The Buzziest New Word Coined the Year You Were Born
The far-reaching origins of some of these words might just surprise you.
With nearly a million words estimated to be in the English language, it may seem like there are no more terms left to be coined. However, every year, Merriam-Webster adds new and notable words to their repertoire, and they’re showing no signs of slowing down. In 2019, the organization added nearly 700 new words and definitions to its vast collection, some of which—like stan and on-brand—you’ll recognize from being popularized on places like Twitter and Reddit.
But how does a word get added to the dictionary? Dictionary editors and lexicographers look through publications and websites with widespread national readership to find and collect new vocabulary that has become more common. From there, words are entered into a computer system as “citations,” but they’re only added to the dictionary as new words if they are shown to be widely used with a clear definition.
Curious which trendy term was added to the dictionary back when you were born? We’ve gone back through the archives to round up the buzziest new words added to Merriam-Webster every year since 1950.
No—we’re not talking about a goofy person. While most people know the word goofball in that sense, it wasn’t coined that way. Merriam-Webster added the word in 1950, but when they did so, it was in reference to a barbiturate sleeping pill.
The meaning of aw-shucks has gotten a bit warped over the years. When Merriam-Webster recognized the term in 1951, it was defined as an adjective marked by a self-conscious manner; today, however, it’s used more as a stand-alone expression of modesty.
If you’re currently thinking to yourself that the word bafflegab sounds like gibberish, you’re not far off. Merriam-Webster added the word in 1952, and it’s used to describe “wordy and generally unintelligible jargon”—in other words, gibberish.
“Off-the-wall” is the title of Little Walter’s 1953 instrumental blues song. Coincidentally, the song came out the same year that Merriam-Webster added the term to its indexes. It’s used to describe anything highly unusual.
1954: Rock and Roll
The separate terms “rock” and “roll” have been around for centuries, but it wasn’t until 1954 that Merriam-Webster added the compound term rock and roll to the dictionary to describe the popular amplified music of the time. The term, which can also be spelled rock ‘n’ roll, was popularized by Ohio disk jockey Alan Freed, who played early forms of rock and roll music.
Merriam-Webster added the acronym for “do-it-yourself” to the dictionary in 1955. The DIY movement was popularized in the first-half of the 20th century through project-guided magazines like Popular Mechanics and Mechanix Illustrated.
Years before the groovy ’60s and ’70s, the word psychedelic was formally acknowledged by Merriam-Webster in 1956. Though the term has since been broadened to describe the vibes of those decades, its origin refers to hallucinative drugs; it was first proposed by Dr. Humphry Osmond, who combined the Greek words psyche (mind) and delos (manifesting) to describe the mind-manifesting experience the drugs produce.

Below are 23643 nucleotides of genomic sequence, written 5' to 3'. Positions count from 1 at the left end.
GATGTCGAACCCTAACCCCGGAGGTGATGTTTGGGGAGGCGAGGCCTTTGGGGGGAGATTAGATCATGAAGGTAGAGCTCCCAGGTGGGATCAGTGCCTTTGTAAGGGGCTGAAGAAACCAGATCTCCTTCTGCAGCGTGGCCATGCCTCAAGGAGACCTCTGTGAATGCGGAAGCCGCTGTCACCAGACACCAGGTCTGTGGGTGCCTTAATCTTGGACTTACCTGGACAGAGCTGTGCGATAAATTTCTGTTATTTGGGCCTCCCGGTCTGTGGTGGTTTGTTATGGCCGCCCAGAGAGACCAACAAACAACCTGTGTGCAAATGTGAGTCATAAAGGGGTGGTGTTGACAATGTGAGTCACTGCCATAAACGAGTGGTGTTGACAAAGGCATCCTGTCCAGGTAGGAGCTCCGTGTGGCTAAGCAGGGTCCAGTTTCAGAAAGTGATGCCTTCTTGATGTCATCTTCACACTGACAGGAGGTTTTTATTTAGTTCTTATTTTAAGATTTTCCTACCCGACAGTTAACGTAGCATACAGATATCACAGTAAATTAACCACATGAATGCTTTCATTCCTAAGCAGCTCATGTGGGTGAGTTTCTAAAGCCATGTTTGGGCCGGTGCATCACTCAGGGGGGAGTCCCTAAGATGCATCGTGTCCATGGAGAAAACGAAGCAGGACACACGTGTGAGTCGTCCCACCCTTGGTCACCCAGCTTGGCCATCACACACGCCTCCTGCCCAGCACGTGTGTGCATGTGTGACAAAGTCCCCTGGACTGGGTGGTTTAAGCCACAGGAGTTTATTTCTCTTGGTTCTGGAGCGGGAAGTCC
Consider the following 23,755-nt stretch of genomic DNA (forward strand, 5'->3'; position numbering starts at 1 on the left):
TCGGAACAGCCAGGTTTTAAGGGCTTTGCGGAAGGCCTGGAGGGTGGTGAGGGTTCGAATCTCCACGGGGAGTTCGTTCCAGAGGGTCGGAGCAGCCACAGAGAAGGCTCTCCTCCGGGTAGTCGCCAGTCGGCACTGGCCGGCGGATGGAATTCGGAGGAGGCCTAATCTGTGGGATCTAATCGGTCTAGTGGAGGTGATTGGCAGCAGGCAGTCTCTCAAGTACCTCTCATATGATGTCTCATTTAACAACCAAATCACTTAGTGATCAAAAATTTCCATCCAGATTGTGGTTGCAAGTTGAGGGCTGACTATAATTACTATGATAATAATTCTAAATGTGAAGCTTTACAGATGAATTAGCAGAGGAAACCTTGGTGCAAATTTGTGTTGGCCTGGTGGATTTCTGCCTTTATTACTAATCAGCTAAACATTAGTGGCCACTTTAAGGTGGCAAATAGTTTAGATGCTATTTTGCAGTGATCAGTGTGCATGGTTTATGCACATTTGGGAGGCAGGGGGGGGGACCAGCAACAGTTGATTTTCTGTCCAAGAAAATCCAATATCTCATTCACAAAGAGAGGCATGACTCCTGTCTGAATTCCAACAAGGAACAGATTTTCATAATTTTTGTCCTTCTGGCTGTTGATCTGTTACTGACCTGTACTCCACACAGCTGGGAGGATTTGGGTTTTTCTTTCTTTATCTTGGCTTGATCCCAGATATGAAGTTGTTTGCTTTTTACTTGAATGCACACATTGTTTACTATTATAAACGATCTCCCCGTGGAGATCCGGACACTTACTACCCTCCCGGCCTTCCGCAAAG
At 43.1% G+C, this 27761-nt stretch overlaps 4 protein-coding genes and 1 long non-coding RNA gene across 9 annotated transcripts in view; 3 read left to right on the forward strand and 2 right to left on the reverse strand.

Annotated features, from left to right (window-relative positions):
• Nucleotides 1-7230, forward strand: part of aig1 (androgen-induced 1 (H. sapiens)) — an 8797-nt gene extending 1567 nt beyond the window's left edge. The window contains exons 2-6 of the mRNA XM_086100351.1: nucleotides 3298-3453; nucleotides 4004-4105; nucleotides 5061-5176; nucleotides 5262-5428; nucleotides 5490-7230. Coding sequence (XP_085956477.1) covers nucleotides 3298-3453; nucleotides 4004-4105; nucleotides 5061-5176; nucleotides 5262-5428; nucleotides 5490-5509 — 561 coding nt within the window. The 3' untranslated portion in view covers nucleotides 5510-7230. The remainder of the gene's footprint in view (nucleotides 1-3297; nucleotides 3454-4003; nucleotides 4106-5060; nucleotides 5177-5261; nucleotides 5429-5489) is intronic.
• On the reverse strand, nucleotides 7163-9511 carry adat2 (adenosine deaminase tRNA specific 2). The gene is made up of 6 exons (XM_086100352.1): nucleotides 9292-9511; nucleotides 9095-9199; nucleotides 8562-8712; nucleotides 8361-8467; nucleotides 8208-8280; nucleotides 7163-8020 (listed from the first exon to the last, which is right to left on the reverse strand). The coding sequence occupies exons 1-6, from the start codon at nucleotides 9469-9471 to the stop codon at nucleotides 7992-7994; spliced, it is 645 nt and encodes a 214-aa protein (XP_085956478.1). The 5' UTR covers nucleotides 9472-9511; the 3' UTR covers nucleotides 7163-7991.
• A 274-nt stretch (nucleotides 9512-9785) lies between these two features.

The word overkill is typically used in modern-day to describe an excess of anything. However, when it was coined during the Cold War era, it was used more specifically to describe excess in terms of warfare—as in, “obliterating a target with more nuclear force than required.”
It’s hard not to love cheesy rom-coms, but they weren’t known as such until 1958. The shortened term for “romantic comedy” was created in a time full of the best of the best when it comes to rom-coms. Roman Holiday, anyone?
Though the word klutz is of Yiddish origins, it found its way into the English Merriam-Webster dictionary in 1959. Created as a 1950s slang term, it’s simply a concise way to describe a clumsy person.
You’re no doofus if you don’t know the origin behind this word—because there’s no clear answer! According to Merriam-Webster, the word—which describes a foolish person—was added to the dictionary in 1960, but its origin has two possibilities: one being that it was a substitute for the informal word goofus, and the other being that it was a derivative of the Scottish word doof, which also refers to someone perceived as foolish.
Though members of the paparazzi were running after stars like Elizabeth Taylor and Cary Grant all throughout the ’60s, the word wasn’t added to Merriam-Webster until 1961. The singular term paparazzo first appeared in Federico Fellini’s 1960 film La Dolce Vita as the name of a persistent photographer—and from there, it was popularized as the name for celebrity photographers in a 1961 Time article titled “Paparazzi on the Prowl.”
Fashion in the 1960s was revolutionary: Pastels were at an all-time high; go-go boots were making it big; and hemlines were getting higher by the second. Appropriately, seeing as skirts went mini in the ’60s, the word miniskirt was born and added to the Merriam-Webster dictionary in 1962.
Before it became known as the popularized music of the ’70s, the word disco was the shortened form of discothéque, a French term for underground Parisian nightclubs during World War II. The term carried into clubs that opened in American during the ’60s, which led to the shorthand disco being added to the dictionary by Merriam-Webster in 1963.